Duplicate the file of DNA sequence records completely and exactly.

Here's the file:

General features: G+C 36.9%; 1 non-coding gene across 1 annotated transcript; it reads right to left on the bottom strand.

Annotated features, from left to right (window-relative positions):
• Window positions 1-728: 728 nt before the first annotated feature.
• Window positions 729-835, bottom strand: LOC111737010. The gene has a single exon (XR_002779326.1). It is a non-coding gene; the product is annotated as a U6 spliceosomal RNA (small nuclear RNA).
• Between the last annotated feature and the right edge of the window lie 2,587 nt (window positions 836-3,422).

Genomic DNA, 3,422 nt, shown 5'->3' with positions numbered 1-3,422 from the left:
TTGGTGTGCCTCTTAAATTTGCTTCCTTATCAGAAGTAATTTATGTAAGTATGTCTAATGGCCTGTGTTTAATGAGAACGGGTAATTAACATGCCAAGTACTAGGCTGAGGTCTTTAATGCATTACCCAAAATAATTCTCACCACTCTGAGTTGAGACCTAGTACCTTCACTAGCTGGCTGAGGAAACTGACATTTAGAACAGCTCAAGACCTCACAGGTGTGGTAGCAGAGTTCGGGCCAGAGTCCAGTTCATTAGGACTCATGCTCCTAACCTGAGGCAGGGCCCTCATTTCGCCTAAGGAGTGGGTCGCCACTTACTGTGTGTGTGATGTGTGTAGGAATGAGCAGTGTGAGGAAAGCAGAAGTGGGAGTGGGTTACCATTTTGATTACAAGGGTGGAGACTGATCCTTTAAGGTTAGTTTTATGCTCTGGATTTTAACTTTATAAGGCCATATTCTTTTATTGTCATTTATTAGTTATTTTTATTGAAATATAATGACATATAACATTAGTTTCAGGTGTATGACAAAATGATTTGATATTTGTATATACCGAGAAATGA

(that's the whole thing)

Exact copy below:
General features: G+C 36.9%; 1 non-coding gene across 1 annotated transcript; it reads right to left on the bottom strand.

Annotated features, from left to right (window-relative positions):
• Window positions 1-728: 728 nt before the first annotated feature.
• Window positions 729-835, bottom strand: LOC111737010. The gene has a single exon (XR_002779326.1). It is a non-coding gene; the product is annotated as a U6 spliceosomal RNA (small nuclear RNA).
• Between the last annotated feature and the right edge of the window lie 2,587 nt (window positions 836-3,422).

Genomic DNA, 3,422 nt, shown 5'->3' with positions numbered 1-3,422 from the left:
TTGGTGTGCCTCTTAAATTTGCTTCCTTATCAGAAGTAATTTATGTAAGTATGTCTAATGGCCTGTGTTTAATGAGAACGGGTAATTAACATGCCAAGTACTAGGCTGAGGTCTTTAATGCATTACCCAAAATAATTCTCACCACTCTGAGTTGAGACCTAGTACCTTCACTAGCTGGCTGAGGAAACTGACATTTAGAACAGCTCAAGACCTCACAGGTGTGGTAGCAGAGTTCGGGCCAGAGTCCAGTTCATTAGGACTCATGCTCCTAACCTGAGGCAGGGCCCTCATTTCGCCTAAGGAGTGGGTCGCCACTTACTGTGTGTGTGATGTGTGTAGGAATGAGCAGTGTGAGGAAAGCAGAAGTGGGAGTGGGTTACCATTTTGATTACAAGGGTGGAGACTGATCCTTTAAGGTTAGTTTTATGCTCTGGATTTTAACTTTATAAGGCCATATTCTTTTATTGTCATTTATTAGTTATTTTTATTGAAATATAATGACATATAACATTAGTTTCAGGTGTATGACAAAATGATTTGATATTTGTATATACCGAGAAATGA